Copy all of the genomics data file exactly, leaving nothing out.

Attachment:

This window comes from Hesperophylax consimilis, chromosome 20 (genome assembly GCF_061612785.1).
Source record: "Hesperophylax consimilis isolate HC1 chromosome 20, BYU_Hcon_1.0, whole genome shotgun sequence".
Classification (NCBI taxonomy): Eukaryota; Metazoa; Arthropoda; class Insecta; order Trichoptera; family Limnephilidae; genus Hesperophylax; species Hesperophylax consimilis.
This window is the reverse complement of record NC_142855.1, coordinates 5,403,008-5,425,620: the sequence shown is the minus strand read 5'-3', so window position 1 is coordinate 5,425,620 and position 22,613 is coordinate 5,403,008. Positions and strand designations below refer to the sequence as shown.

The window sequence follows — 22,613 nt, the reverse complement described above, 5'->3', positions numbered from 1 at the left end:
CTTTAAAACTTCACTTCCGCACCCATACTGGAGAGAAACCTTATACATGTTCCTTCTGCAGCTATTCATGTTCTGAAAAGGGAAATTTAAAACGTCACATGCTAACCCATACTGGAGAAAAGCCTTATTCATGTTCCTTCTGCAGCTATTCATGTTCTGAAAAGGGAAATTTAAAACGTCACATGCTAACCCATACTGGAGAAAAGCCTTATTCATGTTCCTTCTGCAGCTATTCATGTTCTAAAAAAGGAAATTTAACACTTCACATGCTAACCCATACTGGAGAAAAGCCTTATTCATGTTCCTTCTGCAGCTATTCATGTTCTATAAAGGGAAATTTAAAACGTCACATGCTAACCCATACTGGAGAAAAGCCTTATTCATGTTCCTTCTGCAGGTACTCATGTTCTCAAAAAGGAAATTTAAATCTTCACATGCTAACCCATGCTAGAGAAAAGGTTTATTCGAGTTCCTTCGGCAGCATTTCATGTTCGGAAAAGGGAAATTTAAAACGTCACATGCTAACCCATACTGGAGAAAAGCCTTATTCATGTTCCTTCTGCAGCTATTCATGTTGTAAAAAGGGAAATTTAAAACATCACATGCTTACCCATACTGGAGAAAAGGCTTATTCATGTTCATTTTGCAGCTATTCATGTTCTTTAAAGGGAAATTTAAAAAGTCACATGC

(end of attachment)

This window comes from Hesperophylax consimilis, chromosome 20 (genome assembly GCF_061612785.1).
Source record: "Hesperophylax consimilis isolate HC1 chromosome 20, BYU_Hcon_1.0, whole genome shotgun sequence".
Classification (NCBI taxonomy): Eukaryota; Metazoa; Arthropoda; class Insecta; order Trichoptera; family Limnephilidae; genus Hesperophylax; species Hesperophylax consimilis.
This window is the reverse complement of record NC_142855.1, coordinates 5,403,008-5,425,620: the sequence shown is the minus strand read 5'-3', so window position 1 is coordinate 5,425,620 and position 22,613 is coordinate 5,403,008. Positions and strand designations below refer to the sequence as shown.

The window sequence follows — 22,613 nt, the reverse complement described above, 5'->3', positions numbered from 1 at the left end:
CTTTAAAACTTCACTTCCGCACCCATACTGGAGAGAAACCTTATACATGTTCCTTCTGCAGCTATTCATGTTCTGAAAAGGGAAATTTAAAACGTCACATGCTAACCCATACTGGAGAAAAGCCTTATTCATGTTCCTTCTGCAGCTATTCATGTTCTGAAAAGGGAAATTTAAAACGTCACATGCTAACCCATACTGGAGAAAAGCCTTATTCATGTTCCTTCTGCAGCTATTCATGTTCTAAAAAAGGAAATTTAACACTTCACATGCTAACCCATACTGGAGAAAAGCCTTATTCATGTTCCTTCTGCAGCTATTCATGTTCTATAAAGGGAAATTTAAAACGTCACATGCTAACCCATACTGGAGAAAAGCCTTATTCATGTTCCTTCTGCAGGTACTCATGTTCTCAAAAAGGAAATTTAAATCTTCACATGCTAACCCATGCTAGAGAAAAGGTTTATTCGAGTTCCTTCGGCAGCATTTCATGTTCGGAAAAGGGAAATTTAAAACGTCACATGCTAACCCATACTGGAGAAAAGCCTTATTCATGTTCCTTCTGCAGCTATTCATGTTGTAAAAAGGGAAATTTAAAACATCACATGCTTACCCATACTGGAGAAAAGGCTTATTCATGTTCATTTTGCAGCTATTCATGTTCTTTAAAGGGAAATTTAAAAAGTCACATGC